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Can You Be Allergic to Sugar?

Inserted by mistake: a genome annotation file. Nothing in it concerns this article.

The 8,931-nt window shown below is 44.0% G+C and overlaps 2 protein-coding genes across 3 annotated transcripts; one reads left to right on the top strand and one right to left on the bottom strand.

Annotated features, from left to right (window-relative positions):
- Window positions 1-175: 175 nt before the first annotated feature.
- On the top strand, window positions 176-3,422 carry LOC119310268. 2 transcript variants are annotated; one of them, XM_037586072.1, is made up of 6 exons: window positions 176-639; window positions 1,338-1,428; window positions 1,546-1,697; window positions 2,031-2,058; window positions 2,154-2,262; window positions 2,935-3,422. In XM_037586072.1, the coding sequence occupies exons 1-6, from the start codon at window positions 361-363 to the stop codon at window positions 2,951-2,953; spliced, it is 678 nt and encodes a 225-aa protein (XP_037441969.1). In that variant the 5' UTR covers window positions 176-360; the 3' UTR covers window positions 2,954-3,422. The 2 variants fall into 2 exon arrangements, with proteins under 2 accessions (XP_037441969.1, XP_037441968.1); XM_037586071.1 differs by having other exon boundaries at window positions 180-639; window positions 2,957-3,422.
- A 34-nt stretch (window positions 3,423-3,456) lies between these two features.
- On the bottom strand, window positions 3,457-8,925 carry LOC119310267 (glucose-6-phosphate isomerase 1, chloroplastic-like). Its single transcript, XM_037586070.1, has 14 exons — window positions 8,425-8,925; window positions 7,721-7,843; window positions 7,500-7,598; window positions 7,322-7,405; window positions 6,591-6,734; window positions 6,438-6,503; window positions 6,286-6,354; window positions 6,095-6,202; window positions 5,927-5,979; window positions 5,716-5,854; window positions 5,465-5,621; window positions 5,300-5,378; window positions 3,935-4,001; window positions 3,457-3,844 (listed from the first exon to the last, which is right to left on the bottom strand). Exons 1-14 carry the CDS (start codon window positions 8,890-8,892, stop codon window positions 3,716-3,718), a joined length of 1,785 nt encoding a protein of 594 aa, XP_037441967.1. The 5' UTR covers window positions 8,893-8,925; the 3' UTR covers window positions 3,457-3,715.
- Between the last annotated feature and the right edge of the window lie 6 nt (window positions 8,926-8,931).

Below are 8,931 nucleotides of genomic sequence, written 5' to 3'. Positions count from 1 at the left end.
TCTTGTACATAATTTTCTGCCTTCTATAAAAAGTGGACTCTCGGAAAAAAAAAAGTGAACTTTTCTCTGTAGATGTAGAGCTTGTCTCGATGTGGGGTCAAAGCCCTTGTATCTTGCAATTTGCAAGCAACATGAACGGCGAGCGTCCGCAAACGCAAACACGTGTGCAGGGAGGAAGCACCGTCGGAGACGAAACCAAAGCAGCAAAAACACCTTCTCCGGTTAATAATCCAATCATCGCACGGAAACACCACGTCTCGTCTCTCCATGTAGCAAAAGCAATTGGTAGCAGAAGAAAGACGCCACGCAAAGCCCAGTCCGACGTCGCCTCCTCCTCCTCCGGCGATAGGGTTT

<article> <section> <p>Ah sugar, our sweet friend. Sugar makes us happy and picks us up. But as we know, what goes up must come down. Many people have a love-hate relationship with sugar. This is because after our blood sugar spikes, it crashes, often leaving us tired and hungover.</p> <p>This is a common response to eating sugar for most people. But for some, eating sugar can make us feel more than hungover―it can make us feel downright sick.</p> <p>In this article, we’ll look at some of the reasons why eating sugar may be causing undesirable symptoms and what to look out for to determine if you’re allergic to it.</p> </section> <hr class="divider-50 divider-medium mx-auto"> <section> <header>Sugar Allergy vs. Sugar Intolerance</header> <p>A few common questions people ask about eating sugar are: <i>can I be allergic to it?</i> and <i>what is sugar intolerance?</i> Let’s get to the bottom of these questions...</p> <p>The quick answers are yes, it is possible to be allergic to sugar. But, it’s not as common to have a sugar allergy as it is to have a <i>sugar intolerance</i>.</p> <div class="sub-head">Symptoms and Causes of a Sugar Allergy</div> <p>Simply put, a food allergy is when the immune system reacts quickly to get rid of what it perceives to be a threat. You or someone you know may have a food allergy to one of the most common allergens in the US: milk, egg, peanuts, tree nuts, soy, wheat, fish, or shellfish<sup>1</sup>. Food Allergy Research and Education (FARE) explains that food allergies may trigger common symptoms as:</p> <ul> <li>Cramping</li> <li>Diarrhea</li> <li>Congestion</li> <li>Wheezing</li> <li>Hives/Feeling itchy</li> <li>Tightness in throat, lips, and mouth</li> <li>Fast heart rate</li> </ul> <p>In more severe cases, a food allergy can cause <i>anaphylaxis</i>, which may include difficulty breathing, swelling of the lips or tongue, dizziness, and vomiting<sup>2</sup>. In this case, immediately see a doctor to find out if you need to be treated for an allergic reaction.</p> <picture class="lazy-load"> <source data-srcset="" type="image/webp"> <source data-srcset="" type="image/jpf"> <source data-srcset=""> <img src="" class="img-fluid" alt="hurt-stomach-image-0095"> </picture> <div class="sub-head">Symptoms and Causes of Sugar Intolerance</div> <p>Rest assured, though it is possible to be allergic to sugar, it is rare. Having a sugar intolerance is more common. But, it can be tricky to decide which is which because a lot of the symptoms look the same!</p> <p>The main difference is that the immune system isn’t triggered with an intolerance. When you eat a culprit food that you are intolerant to, you may have similar symptoms to an allergy like:</p> <ul> <li>Cramping</li> <li>Diarrhea</li> <li>Congestion</li> <li>Wheezing</li> <li>Hives/Feeling itchy</li> <li>Gas</li> <li>Bloating</li> </ul> <p>But, unlike the immune response of an allergy, the Mayo Clinic explains that food intolerance is caused by your body <i>having a hard time digesting</i> a questionable food. If you are intolerant to a food, it may be caused by digestive issues like irritable bowel syndrome (IBS), celiac disease, a lack of certain enzymes, or prolonged stress<sup>3</sup>.</p> </section> <hr class="divider-50 divider-medium mx-auto"> <section> <header>Types of Sugar</header> <p>Now, you may be asking, what kind of sugar are we talking about? It turns out there are lots! It's possible for someone to have an allergy or an intolerance to <i>specific types</i> of sugar as opposed to <i>all</i> sugar. Here are some common sugars that may trigger allergies or food intolerances:</p> <p> <table style="width:100%; border: 1px solid black;"> <tr> <td style="border: 1px solid black; padding: 10px;">Fructose</td> <td style="border: 1px solid black; padding: 10px;">A type of sugar found mainly in honey and fruit</td> </tr> <tr> <td style="border: 1px solid black; padding: 10px;">Lactose</td> <td style="border: 1px solid black; padding: 10px;">A type of sugar found in milk and dairy products</td> </tr> <tr> <td style="border: 1px solid black; padding: 10px;">Sucrose</td> <td style="border: 1px solid black; padding: 10px;">A type of sugar found in cane and beet sugar</td> </tr> <tr> <td style="border: 1px solid black; padding: 10px;">Sugar Alcohols</td> <td style="border: 1px solid black; padding: 10px;">Types of sugars found in parts of plants like fruits and berries</td> </tr> </table> </p> <p>These types of sugar and others aren’t just found in sweet treats. They are also found in many types of fruits and veggies. The reason these types of sugars may cause an intolerance is because they are <i>short-chain carbohydrates</i>, which are harder to digest. This is especially the case for people with IBS or other digestive issues. As a matter of fact, <i>carbohydrates</i> (which make up all types of food, even the ones we think of as healthy) break down into glucose, a form of sugar, when you digest them. So, it’s good to be aware of what types of sugar and carbs you are eating if you are curious about a sugar allergy or intolerance.</p> <picture class="lazy-load"> <source data-srcset="" type="image/webp"> <source data-srcset="" type="image/jpf"> <source data-srcset=""> <img src="" class="img-fluid" alt="heart-bowl-of-food-and-doctor-equipment-0095"> </picture> </section> <hr class="divider-50 divider-medium mx-auto"> <section> <header>Not a Sugar Allergy or a Sugar Intolerance?</header> <p>What if your symptoms aren’t caused by a sugar allergy or a sugar intolerance? Let’s add one more option to the table. Eating sugar may be what triggers <i>other</i> pre-existing health conditions. So, you may not have a direct intolerance or allergy to sugar itself, but it’s relationship with other substances in your body may cause undesired reactions.</p> <div class="sub-head">Yeast</div> <p>One example would be if you have a yeast infection. <i>Yeast</i> feeds on glucose. This means that eating sugar or high-carb foods will cause the yeast to multiply<sup>4</sup>, causing unfriendly symptoms. As a matter of fact, foods that turn into sugar during the digestion process can cause inflammation and create disease, which may be reason to cut sugar out of your diet all together.</p> <div class="sub-head">Histamines</div> <p>If you have a histamine intolerance, sugar will also give you problems. <i>Histamine</i> is a naturally occurring substance created by the body to help fight allergic reactions. But, if your body produces too much histamine, or if it doesn’t produce enough <i>diamine oxidase</i> (DAO), the enzyme used to break down histamine, your body may exhibit many of the same allergy and intolerance symptoms we mention above. While sugar doesn’t trigger a histamine response directly, the dip in blood sugar after eating it alerts the body to produce more histamine<sup>5</sup>. Like diabetes, it’s important to watch how much sugar (and carbs) you eat in order to keep blood sugar levels stable throughout the day.</p> </section> <hr class="divider-50 divider-medium mx-auto"> <section> <header>Can a Food Allergy or Intolerance Be Cured?</header> <p>Unfortunately, if you do have a sugar allergy (to any of the types of sugars we’ve addressed), it cannot be cured or reversed. If eating the smallest amount of sugar quickly creates an allergic reaction, see a doctor immediately. Once you know exactly what you are allergic to, you will likely be able to find the right medications to help regulate your symptoms.</p> <p>With food intolerances, you can experiment to see how much of a certain food you can tolerate and which ones trigger you. Keep a food diary where you write down everything you eat in the day and track your symptoms. Overtime, you will be able to see patterns that point to your food intolerances. Once you know what foods are causing your symptoms, you may want to stop them.</p> <p>Often sugary culprits include: starchy veggies, alcohol, dairy products, fruit juices, soda, gluten, candy, and condiments. Not sure if these foods are in what you’re eating? Be sure to read nutrition labels to see if there are any hidden sugars. Sometimes they hide in sauces and dressings or other places we’d least expect. If it’s not possible to read a label, it doesn’t hurt to ask if you’re at a restaurant or grocery store.</p> <p>There may also be help in the form of supplementation! You can add <a target="_blank" href="" rel="noreferrer">supplements</a> to your diet that aid your <a target="_blank" href="" rel="noreferrer">digestion</a>, so that you can better break down and absorb certain foods. But, before you do this, or any of the options we’ve outlined, be sure to work with a healthcare practitioner who can help you get to the bottom of what foods you may have an intolerance to and which supplements are best to try. If you are someone with many food allergies or intolerances, you may need to be careful about how you go about addressing the issue.</p> <picture class="lazy-load"> <source data-srcset="" type="image/webp"> <source data-srcset="" type="image/jpf"> <source data-srcset=""> <img src="" class="img-fluid" alt="warrior-made-probiotic-0095"> </picture> </section> <hr class="divider-50 divider-medium mx-auto"> <section> <header>The Not-So-Sweet Truth</header> <p>Even if you don’t have an allergy or intolerance, sugar has the power to worsen health issues like yeast infections, histamine intolerance, and diabetes. Overall, eating it can also cause inflammation and disease. So, while it may have been a favorite in the past, it really is best to avoid it.</p> <p>The good news is that there are ways to add a little sweetness to your life if you eliminate sugar. Check out the <a target="_blank" href="" rel="noreferrer">plant-based and natural sweeteners</a> we recommend on our 14-Day keto-style diet. Also, even though most people think of sugar and carbohydrates as the best source of energy production, diets like the <a target="_blank" href="" rel="noreferrer">ketogenic diet</a> allow our body to produce energy from fats instead. So, if sugar is making you sick, know that there are ways around it!</p> <div class="sub-head">Resources</div> <ol> <li><a target="_blank" href="" rel="noreferrer"> What is a Food Allergy?</a></li> <li><a target="_blank" href="" rel="noreferrer"> Do I Have a Sugar Allergy?</a></li> <li><a target="_blank" href="" rel="noreferrer"> Food allergy vs. food intolerance: What's the difference?</a></li> <li><a target="_blank" href="" rel="noreferrer"> A Glucose Sensor in Candida albicans</a></li> <li><a target="_blank" href="" rel="noreferrer"> The Histamine, Mast-cell Activation, and Blood Sugar Connection</a></li> <li><a target="_blank" href="" rel="noreferrer"> Can you be allergic to sugar?</a></li> <li><a target="_blank" href="" rel="noreferrer"> Allergy Facts and Figures</a></li> </ol> </section> </article>